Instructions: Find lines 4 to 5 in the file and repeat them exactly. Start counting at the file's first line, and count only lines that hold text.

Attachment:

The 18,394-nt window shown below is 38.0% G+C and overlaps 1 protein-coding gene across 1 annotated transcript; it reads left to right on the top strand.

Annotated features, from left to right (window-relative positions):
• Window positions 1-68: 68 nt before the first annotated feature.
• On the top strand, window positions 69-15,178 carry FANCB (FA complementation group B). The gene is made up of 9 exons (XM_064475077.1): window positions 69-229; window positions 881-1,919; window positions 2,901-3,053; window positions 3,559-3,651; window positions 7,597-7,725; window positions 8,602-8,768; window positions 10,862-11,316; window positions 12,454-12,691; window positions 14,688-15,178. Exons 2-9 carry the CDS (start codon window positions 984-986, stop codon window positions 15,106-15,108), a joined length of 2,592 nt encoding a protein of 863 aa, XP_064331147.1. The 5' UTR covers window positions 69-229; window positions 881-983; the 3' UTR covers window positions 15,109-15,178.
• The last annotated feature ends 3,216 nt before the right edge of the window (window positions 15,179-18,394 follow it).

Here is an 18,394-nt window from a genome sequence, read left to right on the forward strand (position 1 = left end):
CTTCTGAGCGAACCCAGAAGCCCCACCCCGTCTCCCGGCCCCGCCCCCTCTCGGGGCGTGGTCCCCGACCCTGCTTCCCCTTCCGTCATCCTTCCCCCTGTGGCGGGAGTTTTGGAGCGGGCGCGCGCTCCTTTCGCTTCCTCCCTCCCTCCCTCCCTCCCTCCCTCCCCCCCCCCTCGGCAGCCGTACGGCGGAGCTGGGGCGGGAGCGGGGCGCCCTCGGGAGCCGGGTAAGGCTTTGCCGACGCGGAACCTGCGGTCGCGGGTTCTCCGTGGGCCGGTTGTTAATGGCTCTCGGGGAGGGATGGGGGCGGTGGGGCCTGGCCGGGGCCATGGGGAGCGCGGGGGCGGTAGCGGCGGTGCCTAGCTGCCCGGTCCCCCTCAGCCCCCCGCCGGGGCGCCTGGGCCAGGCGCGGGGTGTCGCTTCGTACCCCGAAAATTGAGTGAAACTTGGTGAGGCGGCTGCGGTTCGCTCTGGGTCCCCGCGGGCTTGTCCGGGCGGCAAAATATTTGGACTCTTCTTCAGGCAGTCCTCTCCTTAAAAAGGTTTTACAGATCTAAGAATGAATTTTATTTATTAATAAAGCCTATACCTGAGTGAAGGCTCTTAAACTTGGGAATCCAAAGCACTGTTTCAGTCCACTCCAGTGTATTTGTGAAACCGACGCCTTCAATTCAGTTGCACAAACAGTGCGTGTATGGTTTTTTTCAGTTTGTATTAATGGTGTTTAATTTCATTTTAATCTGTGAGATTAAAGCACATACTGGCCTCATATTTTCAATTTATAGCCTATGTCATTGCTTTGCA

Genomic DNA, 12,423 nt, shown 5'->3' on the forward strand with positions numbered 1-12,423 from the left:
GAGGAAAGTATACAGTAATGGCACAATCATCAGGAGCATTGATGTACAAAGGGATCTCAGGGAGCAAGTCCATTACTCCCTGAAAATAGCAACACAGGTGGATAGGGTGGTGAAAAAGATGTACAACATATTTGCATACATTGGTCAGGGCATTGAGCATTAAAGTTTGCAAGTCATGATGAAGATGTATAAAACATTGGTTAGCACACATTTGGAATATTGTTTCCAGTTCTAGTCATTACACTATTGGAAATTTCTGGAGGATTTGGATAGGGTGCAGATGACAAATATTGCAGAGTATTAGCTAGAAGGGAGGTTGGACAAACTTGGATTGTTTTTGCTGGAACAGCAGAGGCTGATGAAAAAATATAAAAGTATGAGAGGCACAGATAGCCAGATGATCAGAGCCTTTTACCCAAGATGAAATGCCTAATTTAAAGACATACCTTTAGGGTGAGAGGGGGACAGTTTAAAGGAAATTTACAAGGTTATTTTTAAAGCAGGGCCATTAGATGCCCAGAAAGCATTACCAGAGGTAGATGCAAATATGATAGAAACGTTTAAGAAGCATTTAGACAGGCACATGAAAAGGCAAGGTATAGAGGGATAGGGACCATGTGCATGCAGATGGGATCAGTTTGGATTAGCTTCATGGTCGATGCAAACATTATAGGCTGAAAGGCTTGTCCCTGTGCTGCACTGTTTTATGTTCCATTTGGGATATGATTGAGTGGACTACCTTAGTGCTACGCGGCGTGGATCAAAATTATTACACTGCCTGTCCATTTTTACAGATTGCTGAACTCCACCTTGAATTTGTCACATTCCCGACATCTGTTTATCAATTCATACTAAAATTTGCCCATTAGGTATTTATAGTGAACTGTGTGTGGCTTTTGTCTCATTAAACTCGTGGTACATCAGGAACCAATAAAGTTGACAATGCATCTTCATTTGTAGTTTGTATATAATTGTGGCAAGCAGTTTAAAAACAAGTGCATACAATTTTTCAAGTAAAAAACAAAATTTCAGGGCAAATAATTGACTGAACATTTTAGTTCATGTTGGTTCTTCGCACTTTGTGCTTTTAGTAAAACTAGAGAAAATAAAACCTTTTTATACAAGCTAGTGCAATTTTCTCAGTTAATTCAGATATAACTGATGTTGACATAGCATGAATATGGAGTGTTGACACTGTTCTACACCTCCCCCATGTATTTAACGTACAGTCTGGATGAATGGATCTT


• On the top strand, window positions 69-15,178 carry FANCB (FA complementation group B). The gene is made up of 9 exons (XM_064475077.1): window positions 69-229; window positions 881-1,919; window positions 2,901-3,053; window positions 3,559-3,651; window positions 7,597-7,725; window positions 8,602-8,768; window positions 10,862-11,316; window positions 12,454-12,691; window positions 14,688-15,178. Exons 2-9 carry the CDS (start codon window positions 984-986, stop codon window positions 15,106-15,108), a joined length of 2,592 nt encoding a protein of 863 aa, XP_064331147.1. The 5' UTR covers window positions 69-229; window positions 881-983; the 3' UTR covers window positions 15,109-15,178.
• The last annotated feature ends 3,216 nt before the right edge of the window (window positions 15,179-18,394 follow it).